There's A Whole Lotta Inflation Going On
May PPI Data Confirms That Recession Is Only Just Beginning
The “expert” consensus for producer price inflation was surprisingly on the money for the month of May.
The Producer Price Index for final demand increased 0.8 percent in May, seasonally adjusted, the U.S. Bureau of Labor Statistics reported today. This rise followed advances of 0.4 percent in April and 1.6 percent in March. (See table A.) On an unadjusted basis, final demand prices moved up 10.8 percent for the 12 months ended in May.
After cooling off for April, producer price inflation heated up again for May, as the Morningstar consensus anticipated.
The unadjusted year-on-year rate actually declined slightly, from a downward-revised April level of 10.9% to 10.8%, although even with the decline May was the sixth consecutive month year-on-year producer price inflation has been at least 10%.
While a declining top-level number generally suggests that producer price inflation may have peaked and is now starting to recede, it remains well above the existing consumer price inflation rate of 8.6%, meaning there is still significant upward pressure on consumer price inflation.
Inflation is, it would seem, still not close to a peak value.
Distortions Are Growing
Moreover, as the 1-month chart above shows, producer price inflation rates among the various subcomponents are being spread over a wider and wider range of values. This is more readily apparent when looking at the subcomponents year-on-year.
Despite marginal improvement year-on-year at the top-level number, the growing disparity among the PPI subcomponents is yet one more confirmation that the US economy—much like the global economy—is becoming increasingly distorted and unbalanced.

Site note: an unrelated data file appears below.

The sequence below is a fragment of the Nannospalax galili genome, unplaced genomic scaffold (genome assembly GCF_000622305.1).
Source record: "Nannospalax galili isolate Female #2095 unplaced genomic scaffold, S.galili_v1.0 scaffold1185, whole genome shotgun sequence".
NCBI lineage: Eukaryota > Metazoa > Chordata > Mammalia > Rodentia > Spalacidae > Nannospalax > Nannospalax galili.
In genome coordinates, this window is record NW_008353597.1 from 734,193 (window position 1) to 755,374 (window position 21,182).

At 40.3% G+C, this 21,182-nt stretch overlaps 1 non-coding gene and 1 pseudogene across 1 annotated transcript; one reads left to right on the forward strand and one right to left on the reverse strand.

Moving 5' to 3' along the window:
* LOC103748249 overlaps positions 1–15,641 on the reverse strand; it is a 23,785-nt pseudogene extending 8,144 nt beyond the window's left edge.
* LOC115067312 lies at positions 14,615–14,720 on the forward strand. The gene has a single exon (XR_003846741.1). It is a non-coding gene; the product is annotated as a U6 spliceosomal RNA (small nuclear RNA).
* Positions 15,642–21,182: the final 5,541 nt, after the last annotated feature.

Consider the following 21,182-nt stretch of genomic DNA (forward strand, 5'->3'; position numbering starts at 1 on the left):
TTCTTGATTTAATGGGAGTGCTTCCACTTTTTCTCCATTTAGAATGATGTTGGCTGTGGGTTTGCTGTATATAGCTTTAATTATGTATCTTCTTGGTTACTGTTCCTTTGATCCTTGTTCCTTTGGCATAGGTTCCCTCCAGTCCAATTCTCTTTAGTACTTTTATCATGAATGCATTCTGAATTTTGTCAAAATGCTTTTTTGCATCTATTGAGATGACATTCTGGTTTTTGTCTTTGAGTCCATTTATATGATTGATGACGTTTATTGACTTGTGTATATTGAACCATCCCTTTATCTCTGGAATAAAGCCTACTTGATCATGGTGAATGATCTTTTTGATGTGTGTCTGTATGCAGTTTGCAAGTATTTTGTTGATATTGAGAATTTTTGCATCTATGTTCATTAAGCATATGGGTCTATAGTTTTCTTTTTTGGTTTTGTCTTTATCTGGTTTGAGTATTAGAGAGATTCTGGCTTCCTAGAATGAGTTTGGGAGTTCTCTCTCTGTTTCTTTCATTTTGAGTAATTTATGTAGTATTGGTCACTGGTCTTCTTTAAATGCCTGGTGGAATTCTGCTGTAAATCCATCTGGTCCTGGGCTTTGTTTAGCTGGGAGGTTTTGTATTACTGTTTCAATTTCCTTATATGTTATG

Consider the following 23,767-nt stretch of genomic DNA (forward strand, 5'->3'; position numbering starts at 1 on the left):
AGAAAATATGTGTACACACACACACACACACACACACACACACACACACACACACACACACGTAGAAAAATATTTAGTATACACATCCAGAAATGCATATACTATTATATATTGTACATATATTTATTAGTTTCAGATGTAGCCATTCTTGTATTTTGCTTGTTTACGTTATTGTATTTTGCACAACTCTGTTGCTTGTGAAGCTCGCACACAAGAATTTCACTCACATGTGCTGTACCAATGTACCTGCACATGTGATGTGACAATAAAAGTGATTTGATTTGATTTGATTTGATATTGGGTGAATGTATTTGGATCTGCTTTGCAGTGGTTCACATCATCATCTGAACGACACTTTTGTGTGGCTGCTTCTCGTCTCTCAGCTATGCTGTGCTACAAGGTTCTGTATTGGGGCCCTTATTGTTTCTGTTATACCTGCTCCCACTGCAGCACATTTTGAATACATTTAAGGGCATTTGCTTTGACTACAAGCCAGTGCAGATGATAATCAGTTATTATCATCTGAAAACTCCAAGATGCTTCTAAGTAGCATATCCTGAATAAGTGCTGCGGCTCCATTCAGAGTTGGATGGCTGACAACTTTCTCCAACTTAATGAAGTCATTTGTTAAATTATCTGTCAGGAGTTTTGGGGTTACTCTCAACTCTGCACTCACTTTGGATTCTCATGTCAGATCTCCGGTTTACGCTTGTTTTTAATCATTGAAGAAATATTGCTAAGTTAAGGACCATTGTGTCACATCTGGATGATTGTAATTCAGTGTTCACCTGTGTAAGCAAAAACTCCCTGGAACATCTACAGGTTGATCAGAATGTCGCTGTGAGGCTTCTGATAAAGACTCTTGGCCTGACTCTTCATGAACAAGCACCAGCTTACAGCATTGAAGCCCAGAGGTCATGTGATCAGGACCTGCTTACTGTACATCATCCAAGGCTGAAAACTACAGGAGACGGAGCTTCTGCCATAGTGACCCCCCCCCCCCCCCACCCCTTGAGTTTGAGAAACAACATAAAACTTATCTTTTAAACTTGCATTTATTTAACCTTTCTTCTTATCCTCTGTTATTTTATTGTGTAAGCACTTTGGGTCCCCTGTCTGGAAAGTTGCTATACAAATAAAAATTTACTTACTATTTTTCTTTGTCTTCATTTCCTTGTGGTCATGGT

One potential bright spot to note, however, is that food clocked a producer price inflation rate month-on-month of 0% for May.
There is a glimmer of hope that food price inflation in the US may at the very least slow down for a time. Energy bills are going through the roof but at least people have half a chance of not going hungry as they are going broke in the dark.
We Are In A Deepening Recession
While the White House pretends the economy is growing, today’s PPI report is merely the latest confirmation that, in reality, the United States is falling deeper into recession and economic contraction. Already, even the Federal Reserve’s GDP statistics shows the economy (Real GDP) contracting from the fourth quarter of 2021 through the first quarter of 2022 after adjusting for inflation.
Ongoing red-hot inflation figures for both consumer and producer prices puts the US on the verge of a technical recession (two successive quarters of declining GDP). In other words, the recession is reaching a point where even the statisticians can’t lie and pretend it isn’t happening.
Rest Of The World Has It Worse
In a curious twist, while the US is the world’s leading economy in most respects, in this latest economic race to the bottom the US is very much in the back of the pack. At 10.8% year-on-year producer price inflation, the US slides in between Mexico and the United Kingdom for the fifth-lowest producer price inflation rate based on OECD data.
As bad as inflation in the United States is, the rest of the world continues to have it significantly worse. Arguably, the world economy is in a deeper recession, contracting farther and perhaps even faster, than the US economy.
The grand takeaway from today’s PPI report is that the US economy is still far from an inflationary peak, and thus is still far away from any sort of recessionary bottom. The state of the economy is bad and steadily getting worse.
Yesterday I asserted that global PPI data showed the global recession was just getting started. Today’s US PPI data confirmed that assessment to be very much the case.